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Talking with Jerry Spinelli

“Maybe I’m not your ideal AudioFile subject,’’ says Newbery-winning children’s author Jerry Spinelli. “I don’t listen to many audiobooks. A little William Faulkner. A little Dylan Thomas. To me, audiobooks seem to be an in-car thing, and the stop-and-go driving I do around Willistown, Pennsylvania, doesn’t lend itself to ready listening.” Spinelli only has to commute as far as the office in his own home. Longer trips are usually devoted to plot discussions with his wife and fellow children’s author, Eileen.

Even though he hasn’t found a good place for listening to audiobooks, listening to his own voice read works-in-progress is another matter entirely. “Each morning I begin by reading aloud what I wrote the day before. I think it brings the words into a sharper—and different—focus. It’s later, when the books are published, that I don’t like to read them or hear them on tape. I’m too afraid I’ll read or hear something I want to change.’’

Spinelli, who has written 20 books about the comic perils of adolescence, did listen to a preview tape of his new Listening Library release, STARGIRL, read by John Ritter. He says, “I can’t imagine a better narrator.’’

With audiobooks CRASH, WRINGER, WHO PUT THAT HAIR IN MY TOOTHBRUSH?, and SPACE STATION SEVENTH GRADE already favorites with kids, Spinelli is eagerly awaiting the fall audiobook release of his 1991 Newbery Medal winner, MANIAC MAGEE. “It took so long to get to audio because there were contractual conflicts with the film rights,’’ Spinelli explains, citing the Nickelodeon movie starring Rip Torn and Jada Pinkett Smith, due to air in February.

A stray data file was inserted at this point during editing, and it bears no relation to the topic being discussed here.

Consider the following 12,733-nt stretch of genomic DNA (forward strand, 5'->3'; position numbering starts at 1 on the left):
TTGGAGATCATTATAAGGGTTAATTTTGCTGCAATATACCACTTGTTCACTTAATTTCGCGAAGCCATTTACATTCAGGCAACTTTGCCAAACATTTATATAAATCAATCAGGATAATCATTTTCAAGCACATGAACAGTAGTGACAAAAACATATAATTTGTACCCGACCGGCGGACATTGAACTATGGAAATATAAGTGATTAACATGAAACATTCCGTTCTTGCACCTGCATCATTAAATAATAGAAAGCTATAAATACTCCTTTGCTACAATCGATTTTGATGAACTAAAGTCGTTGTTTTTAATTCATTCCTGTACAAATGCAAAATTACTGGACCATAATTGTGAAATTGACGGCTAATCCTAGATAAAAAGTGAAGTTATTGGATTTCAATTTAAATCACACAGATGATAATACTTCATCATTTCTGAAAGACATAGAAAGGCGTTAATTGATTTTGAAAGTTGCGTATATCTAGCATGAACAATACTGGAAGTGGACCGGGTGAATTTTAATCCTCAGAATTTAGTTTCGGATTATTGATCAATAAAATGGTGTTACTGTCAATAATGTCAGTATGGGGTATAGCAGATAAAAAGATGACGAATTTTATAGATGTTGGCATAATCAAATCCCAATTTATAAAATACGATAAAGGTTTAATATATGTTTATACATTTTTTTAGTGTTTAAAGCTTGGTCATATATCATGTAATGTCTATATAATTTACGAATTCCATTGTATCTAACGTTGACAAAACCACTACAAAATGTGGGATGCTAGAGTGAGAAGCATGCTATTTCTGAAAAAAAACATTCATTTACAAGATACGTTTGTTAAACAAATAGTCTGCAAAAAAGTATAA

Spinelli is quick to add that, although he’s not a big audiobook listener, he is nevertheless a big audiobook fan. “Whoever, ten thousand years ago, would have been sitting cross-legged and breathless around a fire, listening to the traveling Storyteller illuminate the world and dramatize the mysteries beyond the trees, that’s the person who will enjoy listening to audiobooks,” he says. “What are audiobooks but an extension of our mothers reading to us at bedtime and our teachers reading to us in the classroom? The whole tradition of literature began with storytellers, not story writers. I come closest to discovering what I’ve accomplished only when I read my own just-completed stories aloud to myself. The ear, not the eye, is the natural receiver for story.’’—Marty Crisp

OCT/NOV 01
© AudioFile 2001, Portland, Maine

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